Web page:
Virtually everyone agrees that distracted driving is a dangerous problem that needs to be deterred. There has been much less consensus, however, on the best way to accomplish that goal. Meanwhile, the proliferation of mobile apps and devices for drivers continues to complicate the issue.
Take Michigan, for example. In 2010, it was among the vanguard of states cracking down on what was then understood to be a “texting while driving” problem. At that time, Michigan adopted MCL §257.602b [http://legislature.mi.gov/doc.aspx?mcl-257-602b], which provides that:
“a person shall not read, manually type, or send a text message on a wireless 2-way communication device that is located in the person's hand or in the person's lap, including a wireless telephone used in cellular telephone service or personal communication service, while operating a motor vehicle that is moving on a highway or street in this state.”
Additional restrictions apply to commercial drivers with exceptions made for GPS devices and emergency situations.
However, the way in which we use mobile phones—including in the car—has changed radically since then. As written, the statute says nothing about Snapping photos while driving (a phenomenon that caused at least one high-speed accident [https://www.cbsnews.com/news/snapchat-speed-filter-accident-lawsuit-claim-dismissed/
] in Georgia), nor any other photography or social media apps, for that matter. Taken at face value, it doesn’t even address what happens when a car is stopped at a red light, or moving through a parking lot or driveway.
Michigan Democrats have made recent efforts to update the law. In February 2019, Representative Mari Manoogian, calling the current statute “antiquated,” introduced HB 4181 [http://www.legislature.mi.gov/documents/2019-2020/billintroduced/House/pdf/2019-HIB-4181.pdf]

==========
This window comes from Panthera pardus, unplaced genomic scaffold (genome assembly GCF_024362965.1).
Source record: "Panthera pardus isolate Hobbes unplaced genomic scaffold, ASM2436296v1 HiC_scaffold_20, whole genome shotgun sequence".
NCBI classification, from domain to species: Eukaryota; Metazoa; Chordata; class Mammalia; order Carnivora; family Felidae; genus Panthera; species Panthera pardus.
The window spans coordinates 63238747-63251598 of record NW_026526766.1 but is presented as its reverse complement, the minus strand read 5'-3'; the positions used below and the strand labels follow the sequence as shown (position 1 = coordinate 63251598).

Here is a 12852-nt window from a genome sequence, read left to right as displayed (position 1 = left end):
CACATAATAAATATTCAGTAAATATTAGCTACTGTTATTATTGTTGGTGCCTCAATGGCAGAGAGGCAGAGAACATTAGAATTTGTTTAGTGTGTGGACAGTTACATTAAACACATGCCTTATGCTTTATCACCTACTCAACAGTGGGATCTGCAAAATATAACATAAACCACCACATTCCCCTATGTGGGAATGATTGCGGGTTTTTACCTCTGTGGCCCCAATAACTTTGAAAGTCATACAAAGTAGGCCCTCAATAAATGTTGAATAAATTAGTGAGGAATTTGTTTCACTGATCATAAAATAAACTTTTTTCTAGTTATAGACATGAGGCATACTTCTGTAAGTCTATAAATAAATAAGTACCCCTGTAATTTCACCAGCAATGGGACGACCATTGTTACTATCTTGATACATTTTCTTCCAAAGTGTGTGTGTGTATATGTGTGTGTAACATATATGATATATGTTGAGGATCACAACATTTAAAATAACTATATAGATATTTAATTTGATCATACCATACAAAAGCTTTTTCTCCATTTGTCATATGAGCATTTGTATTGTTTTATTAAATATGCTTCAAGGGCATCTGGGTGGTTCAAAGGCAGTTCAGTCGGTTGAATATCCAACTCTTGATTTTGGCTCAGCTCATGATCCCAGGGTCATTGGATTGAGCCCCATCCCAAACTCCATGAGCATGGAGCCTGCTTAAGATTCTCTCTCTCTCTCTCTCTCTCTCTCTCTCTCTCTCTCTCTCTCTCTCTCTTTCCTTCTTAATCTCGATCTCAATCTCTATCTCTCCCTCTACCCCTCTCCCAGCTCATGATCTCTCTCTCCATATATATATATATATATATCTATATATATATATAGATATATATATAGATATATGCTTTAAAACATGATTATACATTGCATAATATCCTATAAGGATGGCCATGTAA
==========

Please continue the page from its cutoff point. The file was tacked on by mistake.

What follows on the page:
, which would impose a blanket ban on driving while operating any “mobile electronic device”—a term expanded broadly enough to even include head-worn smartglasses. (It was not long after Michigan’s current statute went into effect that the first traffic ticket for driving while wearing Google Glass was issued in California.) The bill would not apply, however, to the use of voice-activated or hands-free capabilities that are built into the vehicle itself—a provision that Rep. Manoogian acknowledged was inspired by her own use of Apple’s CarPlay. In her 2019 State of the State Address, Governor Whitmer likewise called for a “hands-free driving law” that takes current and future technologies into account. Since then, however, Manoogian’s bill has made no progress in the Legislature.
Meanwhile, tech companies have continued to develop countless new solutions for drivers, including those that rely on mobile devices. In a patent application published on July 25, 2019, Apple described a method for using iPhones as a dash-mounted, augmented reality navigation tool. The app would analyze the road ahead and project directions and other mapping data in real time on a video feed of the road ahead. According to the patent application, such a display would make driving easier and safer by directing drivers to specific lanes “without having to decipher how general symbols correlate with the real world.”
Phone-based AR driving applications very similar to this one have been around for a decade, and so much popular attention has been focused on autonomous driving and connected cars that it’s curious to see Apple interested in this phone-based solution. The concept of encouraging drivers to view the road ahead of them through a phone screen also raises obvious safety issues of its own.
Michigan’s current law is unlikely to prohibit apps like this, because the phone is not being operated from the driver’s hand or lap, and isn’t being used to send “text messages.” Under Rep. Manoogian’s bill, it would appear to be unlawful if the app was run on the device itself—even though it’s a hands-free solution—because the user interface isn’t “permanently installed” in the vehicle. Of course, if the app is integrated into Apple CarPlay, the outcome would likely be different.
These examples drawn only from the laws of a single state are enough to demonstrate the complexity of regulating quickly-evolving mobile technology in vehicles. Multiply that complexity by 50, and you begin to understand the current state of regulations across the country.